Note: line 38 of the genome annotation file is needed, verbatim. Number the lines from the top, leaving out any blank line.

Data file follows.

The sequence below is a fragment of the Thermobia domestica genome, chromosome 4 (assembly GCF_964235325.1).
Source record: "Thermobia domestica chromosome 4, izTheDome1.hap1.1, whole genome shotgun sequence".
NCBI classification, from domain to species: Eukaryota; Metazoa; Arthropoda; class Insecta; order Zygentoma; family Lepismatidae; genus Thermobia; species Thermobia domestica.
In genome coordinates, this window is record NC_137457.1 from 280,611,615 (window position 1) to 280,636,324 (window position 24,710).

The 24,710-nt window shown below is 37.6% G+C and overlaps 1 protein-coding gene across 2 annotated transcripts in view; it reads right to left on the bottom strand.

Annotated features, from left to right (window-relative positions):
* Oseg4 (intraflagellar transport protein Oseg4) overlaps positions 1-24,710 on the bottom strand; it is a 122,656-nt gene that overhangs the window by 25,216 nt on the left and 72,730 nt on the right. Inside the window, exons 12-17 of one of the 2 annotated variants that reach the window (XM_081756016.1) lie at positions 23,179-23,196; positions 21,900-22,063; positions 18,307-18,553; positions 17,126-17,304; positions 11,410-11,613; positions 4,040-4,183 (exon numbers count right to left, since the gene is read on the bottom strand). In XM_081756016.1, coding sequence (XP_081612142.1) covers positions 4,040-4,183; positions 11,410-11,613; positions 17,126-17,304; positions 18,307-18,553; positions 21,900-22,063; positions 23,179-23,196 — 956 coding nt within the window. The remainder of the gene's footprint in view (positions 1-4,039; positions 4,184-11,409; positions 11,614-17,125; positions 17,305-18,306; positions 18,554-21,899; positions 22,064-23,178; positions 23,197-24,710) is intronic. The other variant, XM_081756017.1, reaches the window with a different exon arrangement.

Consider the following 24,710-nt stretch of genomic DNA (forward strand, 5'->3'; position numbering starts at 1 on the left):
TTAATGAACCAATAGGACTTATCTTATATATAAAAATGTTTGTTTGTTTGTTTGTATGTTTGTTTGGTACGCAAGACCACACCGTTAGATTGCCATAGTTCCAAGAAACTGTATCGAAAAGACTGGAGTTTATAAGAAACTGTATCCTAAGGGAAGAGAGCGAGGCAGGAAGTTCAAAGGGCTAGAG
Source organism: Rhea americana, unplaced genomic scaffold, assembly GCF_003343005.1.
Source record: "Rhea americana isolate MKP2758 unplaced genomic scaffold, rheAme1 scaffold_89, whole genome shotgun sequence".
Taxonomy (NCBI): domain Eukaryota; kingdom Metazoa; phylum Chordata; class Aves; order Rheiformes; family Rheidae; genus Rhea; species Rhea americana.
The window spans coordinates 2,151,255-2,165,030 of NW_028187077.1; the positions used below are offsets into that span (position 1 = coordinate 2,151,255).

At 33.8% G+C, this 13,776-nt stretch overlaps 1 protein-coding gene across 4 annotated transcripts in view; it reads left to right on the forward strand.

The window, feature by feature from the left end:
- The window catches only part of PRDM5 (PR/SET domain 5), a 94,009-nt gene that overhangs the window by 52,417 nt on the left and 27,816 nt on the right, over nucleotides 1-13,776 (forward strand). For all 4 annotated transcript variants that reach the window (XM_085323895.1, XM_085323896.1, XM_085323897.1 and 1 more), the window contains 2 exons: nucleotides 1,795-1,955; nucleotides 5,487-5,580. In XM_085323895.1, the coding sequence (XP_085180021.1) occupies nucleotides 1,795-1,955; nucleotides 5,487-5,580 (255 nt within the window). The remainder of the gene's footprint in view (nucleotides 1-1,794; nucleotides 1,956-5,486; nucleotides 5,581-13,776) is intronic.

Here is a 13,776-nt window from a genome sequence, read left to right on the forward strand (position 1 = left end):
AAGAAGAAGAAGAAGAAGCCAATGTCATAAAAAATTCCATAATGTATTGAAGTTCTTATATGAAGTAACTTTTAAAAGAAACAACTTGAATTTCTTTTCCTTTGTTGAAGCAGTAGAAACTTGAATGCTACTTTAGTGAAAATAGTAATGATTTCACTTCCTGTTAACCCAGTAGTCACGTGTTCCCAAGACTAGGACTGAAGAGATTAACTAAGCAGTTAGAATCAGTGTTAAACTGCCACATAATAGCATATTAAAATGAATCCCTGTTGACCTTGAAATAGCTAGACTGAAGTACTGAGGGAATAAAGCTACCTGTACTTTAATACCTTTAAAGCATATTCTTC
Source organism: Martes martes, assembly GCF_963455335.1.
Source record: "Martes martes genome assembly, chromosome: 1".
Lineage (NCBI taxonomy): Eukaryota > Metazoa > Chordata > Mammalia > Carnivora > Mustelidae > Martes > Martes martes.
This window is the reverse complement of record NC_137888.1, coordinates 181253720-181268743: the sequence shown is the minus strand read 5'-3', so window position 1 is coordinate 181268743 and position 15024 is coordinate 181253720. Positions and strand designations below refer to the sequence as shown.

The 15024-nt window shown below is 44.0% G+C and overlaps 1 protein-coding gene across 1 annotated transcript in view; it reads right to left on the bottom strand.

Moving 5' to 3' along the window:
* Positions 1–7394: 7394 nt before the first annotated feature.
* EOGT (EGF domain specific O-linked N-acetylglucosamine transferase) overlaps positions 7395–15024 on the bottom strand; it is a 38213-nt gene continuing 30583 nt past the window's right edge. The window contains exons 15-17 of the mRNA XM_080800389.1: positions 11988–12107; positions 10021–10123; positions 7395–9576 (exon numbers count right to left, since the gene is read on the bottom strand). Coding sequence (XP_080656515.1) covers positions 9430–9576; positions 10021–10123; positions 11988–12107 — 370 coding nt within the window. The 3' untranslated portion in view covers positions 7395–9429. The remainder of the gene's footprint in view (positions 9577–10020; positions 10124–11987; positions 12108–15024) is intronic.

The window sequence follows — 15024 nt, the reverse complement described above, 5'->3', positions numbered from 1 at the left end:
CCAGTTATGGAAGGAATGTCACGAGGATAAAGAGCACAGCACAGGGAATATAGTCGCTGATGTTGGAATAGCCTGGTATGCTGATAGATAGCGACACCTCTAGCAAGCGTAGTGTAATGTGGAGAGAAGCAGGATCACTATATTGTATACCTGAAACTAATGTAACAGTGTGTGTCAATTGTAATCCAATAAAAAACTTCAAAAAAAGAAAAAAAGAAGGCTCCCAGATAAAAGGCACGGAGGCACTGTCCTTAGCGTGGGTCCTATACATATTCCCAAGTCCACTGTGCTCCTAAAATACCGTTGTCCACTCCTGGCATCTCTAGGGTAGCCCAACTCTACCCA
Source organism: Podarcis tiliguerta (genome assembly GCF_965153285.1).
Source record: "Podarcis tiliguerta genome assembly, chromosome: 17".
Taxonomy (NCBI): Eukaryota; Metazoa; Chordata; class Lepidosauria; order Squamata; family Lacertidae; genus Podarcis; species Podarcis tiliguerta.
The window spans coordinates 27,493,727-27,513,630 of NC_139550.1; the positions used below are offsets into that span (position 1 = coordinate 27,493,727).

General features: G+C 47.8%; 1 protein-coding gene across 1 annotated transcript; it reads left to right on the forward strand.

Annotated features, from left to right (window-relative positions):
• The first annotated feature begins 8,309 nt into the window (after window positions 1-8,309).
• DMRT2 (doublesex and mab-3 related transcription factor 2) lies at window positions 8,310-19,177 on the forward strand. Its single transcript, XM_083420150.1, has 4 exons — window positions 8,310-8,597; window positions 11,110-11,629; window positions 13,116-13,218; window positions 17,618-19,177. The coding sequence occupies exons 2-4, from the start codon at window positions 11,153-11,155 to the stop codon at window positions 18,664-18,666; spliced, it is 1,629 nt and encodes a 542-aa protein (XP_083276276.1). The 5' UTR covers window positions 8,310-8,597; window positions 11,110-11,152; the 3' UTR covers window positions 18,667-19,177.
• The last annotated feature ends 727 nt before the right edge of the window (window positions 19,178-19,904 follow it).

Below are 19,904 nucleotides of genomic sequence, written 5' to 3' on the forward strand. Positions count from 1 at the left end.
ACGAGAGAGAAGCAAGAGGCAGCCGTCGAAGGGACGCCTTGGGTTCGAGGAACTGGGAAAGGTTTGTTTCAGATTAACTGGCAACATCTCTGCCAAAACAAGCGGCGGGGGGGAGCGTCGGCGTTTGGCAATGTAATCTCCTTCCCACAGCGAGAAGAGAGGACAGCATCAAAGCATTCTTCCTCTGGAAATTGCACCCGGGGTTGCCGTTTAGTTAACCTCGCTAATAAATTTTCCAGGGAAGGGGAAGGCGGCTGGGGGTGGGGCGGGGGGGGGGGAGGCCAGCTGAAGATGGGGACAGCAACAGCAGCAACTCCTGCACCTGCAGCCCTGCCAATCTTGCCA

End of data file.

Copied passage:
Below are 19,904 nucleotides of genomic sequence, written 5' to 3' on the forward strand. Positions count from 1 at the left end.